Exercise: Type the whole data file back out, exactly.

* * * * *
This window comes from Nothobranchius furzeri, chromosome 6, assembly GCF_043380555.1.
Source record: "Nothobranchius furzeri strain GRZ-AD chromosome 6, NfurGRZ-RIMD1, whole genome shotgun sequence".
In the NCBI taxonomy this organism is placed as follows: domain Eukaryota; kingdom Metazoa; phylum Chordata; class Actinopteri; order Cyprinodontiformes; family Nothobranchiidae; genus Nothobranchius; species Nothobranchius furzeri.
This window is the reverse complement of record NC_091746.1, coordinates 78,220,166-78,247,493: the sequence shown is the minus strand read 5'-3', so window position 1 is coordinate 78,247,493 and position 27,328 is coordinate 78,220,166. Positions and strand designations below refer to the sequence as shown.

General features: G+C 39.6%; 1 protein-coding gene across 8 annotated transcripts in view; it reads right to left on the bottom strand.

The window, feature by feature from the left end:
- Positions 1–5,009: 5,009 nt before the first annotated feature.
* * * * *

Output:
This window comes from Nothobranchius furzeri, chromosome 6, assembly GCF_043380555.1.
Source record: "Nothobranchius furzeri strain GRZ-AD chromosome 6, NfurGRZ-RIMD1, whole genome shotgun sequence".
In the NCBI taxonomy this organism is placed as follows: domain Eukaryota; kingdom Metazoa; phylum Chordata; class Actinopteri; order Cyprinodontiformes; family Nothobranchiidae; genus Nothobranchius; species Nothobranchius furzeri.
This window is the reverse complement of record NC_091746.1, coordinates 78,220,166-78,247,493: the sequence shown is the minus strand read 5'-3', so window position 1 is coordinate 78,247,493 and position 27,328 is coordinate 78,220,166. Positions and strand designations below refer to the sequence as shown.

General features: G+C 39.6%; 1 protein-coding gene across 8 annotated transcripts in view; it reads right to left on the bottom strand.

The window, feature by feature from the left end:
- Positions 1–5,009: 5,009 nt before the first annotated feature.